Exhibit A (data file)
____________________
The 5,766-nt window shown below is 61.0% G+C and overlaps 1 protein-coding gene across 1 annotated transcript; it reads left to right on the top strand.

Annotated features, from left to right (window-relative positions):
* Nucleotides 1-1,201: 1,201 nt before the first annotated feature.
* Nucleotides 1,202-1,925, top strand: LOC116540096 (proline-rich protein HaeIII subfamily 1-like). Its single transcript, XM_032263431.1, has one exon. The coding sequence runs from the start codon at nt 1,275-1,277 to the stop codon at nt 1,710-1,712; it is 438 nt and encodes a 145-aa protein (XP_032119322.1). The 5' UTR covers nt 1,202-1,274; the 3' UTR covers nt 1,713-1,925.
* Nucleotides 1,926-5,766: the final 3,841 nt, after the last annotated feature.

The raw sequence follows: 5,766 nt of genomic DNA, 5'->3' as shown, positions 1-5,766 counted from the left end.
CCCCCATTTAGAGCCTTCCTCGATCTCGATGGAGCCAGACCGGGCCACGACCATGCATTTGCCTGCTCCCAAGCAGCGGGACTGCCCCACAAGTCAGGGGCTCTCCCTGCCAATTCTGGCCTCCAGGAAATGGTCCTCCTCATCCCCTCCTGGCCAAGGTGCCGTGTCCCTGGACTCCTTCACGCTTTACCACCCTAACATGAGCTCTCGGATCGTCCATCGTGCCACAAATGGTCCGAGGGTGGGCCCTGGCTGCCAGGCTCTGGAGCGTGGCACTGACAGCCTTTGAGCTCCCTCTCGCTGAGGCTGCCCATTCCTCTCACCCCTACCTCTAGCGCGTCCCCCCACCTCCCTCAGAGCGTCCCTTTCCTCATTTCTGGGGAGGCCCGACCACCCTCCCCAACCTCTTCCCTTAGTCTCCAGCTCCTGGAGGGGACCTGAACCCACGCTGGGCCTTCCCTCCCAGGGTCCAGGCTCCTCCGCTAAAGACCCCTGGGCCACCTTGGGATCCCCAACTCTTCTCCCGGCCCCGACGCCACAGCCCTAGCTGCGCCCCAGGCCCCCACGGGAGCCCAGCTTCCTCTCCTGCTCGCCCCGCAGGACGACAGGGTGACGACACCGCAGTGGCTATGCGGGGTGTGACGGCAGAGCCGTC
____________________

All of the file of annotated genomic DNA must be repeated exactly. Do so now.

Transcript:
The 5,766-nt window shown below is 61.0% G+C and overlaps 1 protein-coding gene across 1 annotated transcript; it reads left to right on the top strand.

Annotated features, from left to right (window-relative positions):
* Nucleotides 1-1,201: 1,201 nt before the first annotated feature.
* Nucleotides 1,202-1,925, top strand: LOC116540096 (proline-rich protein HaeIII subfamily 1-like). Its single transcript, XM_032263431.1, has one exon. The coding sequence runs from the start codon at nt 1,275-1,277 to the stop codon at nt 1,710-1,712; it is 438 nt and encodes a 145-aa protein (XP_032119322.1). The 5' UTR covers nt 1,202-1,274; the 3' UTR covers nt 1,713-1,925.
* Nucleotides 1,926-5,766: the final 3,841 nt, after the last annotated feature.

The raw sequence follows: 5,766 nt of genomic DNA, 5'->3' as shown, positions 1-5,766 counted from the left end.
CCCCCATTTAGAGCCTTCCTCGATCTCGATGGAGCCAGACCGGGCCACGACCATGCATTTGCCTGCTCCCAAGCAGCGGGACTGCCCCACAAGTCAGGGGCTCTCCCTGCCAATTCTGGCCTCCAGGAAATGGTCCTCCTCATCCCCTCCTGGCCAAGGTGCCGTGTCCCTGGACTCCTTCACGCTTTACCACCCTAACATGAGCTCTCGGATCGTCCATCGTGCCACAAATGGTCCGAGGGTGGGCCCTGGCTGCCAGGCTCTGGAGCGTGGCACTGACAGCCTTTGAGCTCCCTCTCGCTGAGGCTGCCCATTCCTCTCACCCCTACCTCTAGCGCGTCCCCCCACCTCCCTCAGAGCGTCCCTTTCCTCATTTCTGGGGAGGCCCGACCACCCTCCCCAACCTCTTCCCTTAGTCTCCAGCTCCTGGAGGGGACCTGAACCCACGCTGGGCCTTCCCTCCCAGGGTCCAGGCTCCTCCGCTAAAGACCCCTGGGCCACCTTGGGATCCCCAACTCTTCTCCCGGCCCCGACGCCACAGCCCTAGCTGCGCCCCAGGCCCCCACGGGAGCCCAGCTTCCTCTCCTGCTCGCCCCGCAGGACGACAGGGTGACGACACCGCAGTGGCTATGCGGGGTGTGACGGCAGAGCCGTC